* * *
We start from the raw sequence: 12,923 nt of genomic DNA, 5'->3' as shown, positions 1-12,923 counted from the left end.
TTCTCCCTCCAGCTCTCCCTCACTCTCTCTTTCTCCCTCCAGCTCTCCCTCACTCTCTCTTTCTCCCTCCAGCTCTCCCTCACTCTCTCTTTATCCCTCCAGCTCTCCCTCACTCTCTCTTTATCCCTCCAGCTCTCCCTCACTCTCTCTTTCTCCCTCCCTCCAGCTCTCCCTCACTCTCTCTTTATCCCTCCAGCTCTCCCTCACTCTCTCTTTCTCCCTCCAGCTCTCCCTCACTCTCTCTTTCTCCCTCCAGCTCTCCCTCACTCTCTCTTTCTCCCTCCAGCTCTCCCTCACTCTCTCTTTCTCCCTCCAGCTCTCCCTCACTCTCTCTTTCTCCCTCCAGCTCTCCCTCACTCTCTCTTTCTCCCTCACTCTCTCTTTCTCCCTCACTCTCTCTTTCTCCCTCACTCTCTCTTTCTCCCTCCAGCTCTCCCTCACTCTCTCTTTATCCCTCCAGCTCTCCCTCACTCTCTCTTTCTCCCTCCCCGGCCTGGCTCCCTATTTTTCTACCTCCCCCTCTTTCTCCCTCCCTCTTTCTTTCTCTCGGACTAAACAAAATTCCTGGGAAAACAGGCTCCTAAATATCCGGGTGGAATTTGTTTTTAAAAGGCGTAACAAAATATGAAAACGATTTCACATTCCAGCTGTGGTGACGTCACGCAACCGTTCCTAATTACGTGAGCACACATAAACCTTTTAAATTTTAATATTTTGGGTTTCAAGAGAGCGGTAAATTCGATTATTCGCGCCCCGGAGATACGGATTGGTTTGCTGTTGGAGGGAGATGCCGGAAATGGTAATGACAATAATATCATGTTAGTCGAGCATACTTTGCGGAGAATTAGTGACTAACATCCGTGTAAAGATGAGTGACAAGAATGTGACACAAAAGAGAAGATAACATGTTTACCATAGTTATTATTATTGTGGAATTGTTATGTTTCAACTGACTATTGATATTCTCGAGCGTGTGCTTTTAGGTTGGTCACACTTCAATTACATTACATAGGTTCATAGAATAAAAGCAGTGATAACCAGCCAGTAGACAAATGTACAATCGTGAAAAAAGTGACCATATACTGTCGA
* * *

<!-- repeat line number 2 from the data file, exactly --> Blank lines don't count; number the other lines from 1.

TTCTCCCTCCAGCTCTCCCTCACTCTCTCTTTCTCCCTCCAGCTCTCCCTCACTCTCTCTTTCTCCCTCCAGCTCTCCCTCACTCTCTCTTTATCCCTCCAGCTCTCCCTCACTCTCTCTTTATCCCTCCAGCTCTCCCTCACTCTCTCTTTCTCCCTCCCTCCAGCTCTCCCTCACTCTCTCTTTATCCCTCCAGCTCTCCCTCACTCTCTCTTTCTCCCTCCAGCTCTCCCTCACTCTCTCTTTCTCCCTCCAGCTCTCCCTCACTCTCTCTTTCTCCCTCCAGCTCTCCCTCACTCTCTCTTTCTCCCTCCAGCTCTCCCTCACTCTCTCTTTCTCCCTCCAGCTCTCCCTCACTCTCTCTTTCTCCCTCACTCTCTCTTTCTCCCTCACTCTCTCTTTCTCCCTCACTCTCTCTTTCTCCCTCCAGCTCTCCCTCACTCTCTCTTTATCCCTCCAGCTCTCCCTCACTCTCTCTTTCTCCCTCCCCGGCCTGGCTCCCTATTTTTCTACCTCCCCCTCTTTCTCCCTCCCTCTTTCTTTCTCTCGGACTAAACAAAATTCCTGGGAAAACAGGCTCCTAAATATCCGGGTGGAATTTGTTTTTAAAAGGCGTAACAAAATATGAAAACGATTTCACATTCCAGCTGTGGTGACGTCACGCAACCGTTCCTAATTACGTGAGCACACATAAACCTTTTAAATTTTAATATTTTGGGTTTCAAGAGAGCGGTAAATTCGATTATTCGCGCCCCGGAGATACGGATTGGTTTGCTGTTGGAGGGAGATGCCGGAAATGGTAATGACAATAATATCATGTTAGTCGAGCATACTTTGCGGAGAATTAGTGACTAACATCCGTGTAAAGATGAGTGACAAGAATGTGACACAAAAGAGAAGATAACATGTTTACCATAGTTATTATTATTGTGGAATTGTTATGTTTCAACTGACTATTGATATTCTCGAGCGTGTGCTTTTAGGTTGGTCACACTTCAATTACATTACATAGGTTCATAGAATAAAAGCAGTGATAACCAGCCAGTAGACAAATGTACAATCGTGAAAAAAGTGACCATATACTGTCGA